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Sunday, October 1, 2023

Do surveys influence?

Whether polls influence or not is one of the most common questions usually asked during election times.

A quick answer is yes, they influence, for example, politicians, who make decisions and prepare their speech considering survey results; and it is also evident that they influence political commentators, who guide much of their analysis by what the polls show.

But how much and how they influence voters is something on which polling science has yielded mixed and inconclusive results.

For decades, what has been used most when talking about the influence of surveys is the binomial of the effects bandwagon and underdog.

The first means jumping on the winning bandwagon: some voters decide to support whoever is ahead in the polls. Based on this belief, not entirely proven, politicians spread propaganda surveys in their favor, and some candidates end up believing their own data.

The other effect means supporting the candidate who is trailing in the polls. If the effect bandwagon It is difficult to prove, this is much more, and it makes less sense in an environment of electoral competition, but it is there as part of the demographic imagination.

Almost no theory of voting gives weight to polls in their explanations of why and how people vote. The perspective of strategic voting, or useful voting, as it is usually called in our country, is perhaps the one that gives them the most weight, proposing that some voters, when they perceive that their preferred option does not have many chances of winning, support a second option. as long as the least desired option does not win.

But even from that perspective, the influence is not exerted directly by the polls, but by the parties and their candidates by coordinating or sending signals to their electorates to consider this strategic behavior. Without such signals, surveys alone don’t do the trick.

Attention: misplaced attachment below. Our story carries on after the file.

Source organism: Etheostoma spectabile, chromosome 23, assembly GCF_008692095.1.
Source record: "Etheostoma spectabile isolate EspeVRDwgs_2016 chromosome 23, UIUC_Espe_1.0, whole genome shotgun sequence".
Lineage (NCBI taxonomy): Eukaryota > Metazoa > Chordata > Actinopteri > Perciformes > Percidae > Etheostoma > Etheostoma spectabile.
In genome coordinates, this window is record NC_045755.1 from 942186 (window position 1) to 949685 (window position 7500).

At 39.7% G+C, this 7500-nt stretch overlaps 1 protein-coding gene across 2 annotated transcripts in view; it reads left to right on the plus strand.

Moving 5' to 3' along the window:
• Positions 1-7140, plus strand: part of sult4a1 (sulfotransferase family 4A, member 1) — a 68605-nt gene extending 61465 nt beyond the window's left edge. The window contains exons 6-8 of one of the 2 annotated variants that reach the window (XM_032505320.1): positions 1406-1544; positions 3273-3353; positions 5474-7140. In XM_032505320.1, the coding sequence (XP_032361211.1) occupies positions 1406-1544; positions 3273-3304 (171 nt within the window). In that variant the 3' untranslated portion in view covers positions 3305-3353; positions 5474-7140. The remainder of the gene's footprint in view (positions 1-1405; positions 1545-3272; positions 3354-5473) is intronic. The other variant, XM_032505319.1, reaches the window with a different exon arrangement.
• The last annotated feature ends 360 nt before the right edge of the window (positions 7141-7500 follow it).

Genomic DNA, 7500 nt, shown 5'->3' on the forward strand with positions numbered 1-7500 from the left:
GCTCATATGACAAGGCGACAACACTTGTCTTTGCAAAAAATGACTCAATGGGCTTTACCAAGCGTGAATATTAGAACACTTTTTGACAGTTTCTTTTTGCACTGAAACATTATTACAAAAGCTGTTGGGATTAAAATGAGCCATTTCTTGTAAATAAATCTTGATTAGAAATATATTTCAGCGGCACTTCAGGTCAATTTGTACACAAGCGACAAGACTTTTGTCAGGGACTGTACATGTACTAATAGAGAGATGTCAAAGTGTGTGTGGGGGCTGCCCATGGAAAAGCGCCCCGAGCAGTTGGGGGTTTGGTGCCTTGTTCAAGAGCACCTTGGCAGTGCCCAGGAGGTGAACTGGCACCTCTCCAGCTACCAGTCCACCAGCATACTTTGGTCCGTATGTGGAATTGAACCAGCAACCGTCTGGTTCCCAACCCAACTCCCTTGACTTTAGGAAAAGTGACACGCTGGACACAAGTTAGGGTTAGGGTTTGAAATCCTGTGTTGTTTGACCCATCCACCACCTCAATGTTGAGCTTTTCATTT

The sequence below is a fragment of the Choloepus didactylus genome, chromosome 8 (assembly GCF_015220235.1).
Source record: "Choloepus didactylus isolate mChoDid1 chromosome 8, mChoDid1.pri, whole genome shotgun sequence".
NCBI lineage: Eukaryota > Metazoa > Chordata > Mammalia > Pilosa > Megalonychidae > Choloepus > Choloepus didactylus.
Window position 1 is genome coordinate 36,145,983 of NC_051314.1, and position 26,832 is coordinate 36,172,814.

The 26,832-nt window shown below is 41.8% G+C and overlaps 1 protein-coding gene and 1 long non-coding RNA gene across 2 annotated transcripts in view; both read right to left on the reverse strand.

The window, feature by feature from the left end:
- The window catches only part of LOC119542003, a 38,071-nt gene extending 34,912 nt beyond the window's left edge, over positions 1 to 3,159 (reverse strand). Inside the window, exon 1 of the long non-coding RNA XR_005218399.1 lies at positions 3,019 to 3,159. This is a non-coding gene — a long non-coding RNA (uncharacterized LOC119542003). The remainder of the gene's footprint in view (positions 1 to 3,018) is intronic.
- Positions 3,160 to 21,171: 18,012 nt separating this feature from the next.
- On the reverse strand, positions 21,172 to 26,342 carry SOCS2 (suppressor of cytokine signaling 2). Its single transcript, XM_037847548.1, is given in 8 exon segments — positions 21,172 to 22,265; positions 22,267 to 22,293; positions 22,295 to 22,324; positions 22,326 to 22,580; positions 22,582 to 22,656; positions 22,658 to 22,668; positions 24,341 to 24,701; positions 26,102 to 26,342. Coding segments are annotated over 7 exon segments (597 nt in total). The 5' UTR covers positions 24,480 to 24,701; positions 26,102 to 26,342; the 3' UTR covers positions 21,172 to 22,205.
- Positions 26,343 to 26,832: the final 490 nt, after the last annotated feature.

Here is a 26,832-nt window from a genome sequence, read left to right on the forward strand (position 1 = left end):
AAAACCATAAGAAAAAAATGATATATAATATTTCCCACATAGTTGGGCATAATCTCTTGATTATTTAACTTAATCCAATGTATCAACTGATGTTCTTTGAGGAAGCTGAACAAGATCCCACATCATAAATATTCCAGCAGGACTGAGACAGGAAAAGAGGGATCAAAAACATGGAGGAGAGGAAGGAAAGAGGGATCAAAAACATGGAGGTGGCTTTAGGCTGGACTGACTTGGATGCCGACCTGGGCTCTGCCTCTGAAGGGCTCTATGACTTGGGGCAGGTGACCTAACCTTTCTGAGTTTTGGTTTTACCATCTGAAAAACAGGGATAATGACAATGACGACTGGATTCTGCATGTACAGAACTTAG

Poll legislation, in Mexico and other countries, is based on the assumption that they can influence the electorate and that is why their publication is prohibited a few days before an election.

Influence is often taken for granted but rarely documented. And the famous effects bandwagon and underdog They seem insufficient today in a political world in which polls have grown in centrality and visibility.

That is why fresh analyzes like the one published by the Cambridge Elements series in 2021 are welcome, The Power of Pollseither The power of polls: a comparative experimental analysis of the effects of electoral pollsby a group of two Canadian and one American researchers, James Roy, Shane Singh and Patrick Fournier, whose analysis offers data from several countries, in addition to their own.

Roy and his colleagues wonder if surveys influence voters to become politically motivated and seek more information during electoral campaigns, thus contributing to a more informed and even more participatory citizenry.

The latter is very useful, since one of the long-standing concerns is that unfavorable polls for a party or candidate can demobilize their followers, causing an effect of abstentionism among them, another aspect that is not entirely proven.

But I think the first aspect is more innovative: surveys provide the electorate with very valuable and important information, and that influences voters to seek less other types of information about the candidates and their proposals. It is a somewhat unexpected effect.

It is also one of the most ignored possible effects until now: the influence on the motivation to obtain information. For some voters, both partisan and nonpartisan, polls are such a primary source of information that following them reduces the search for other data.

The informative role of polls is of vital importance in democratic elections. The notion that among its possible effects is the decision not to be informed helps us understand why parties and their candidates are turning campaigns into survey-centric debates. Focusing on who is beating who takes attention away from who is proposing what and why.


Another common question these days is whether the advantage that the polls show today in favor of the ruling party is irreversible or not. Here is a piece of information from our EF surveys from six years ago: AMLO led by 8 points in a hypothetical confrontation in September-October, with still no definition of candidates in the PAN and the PRI. He won by 30 points. The popular will moves.

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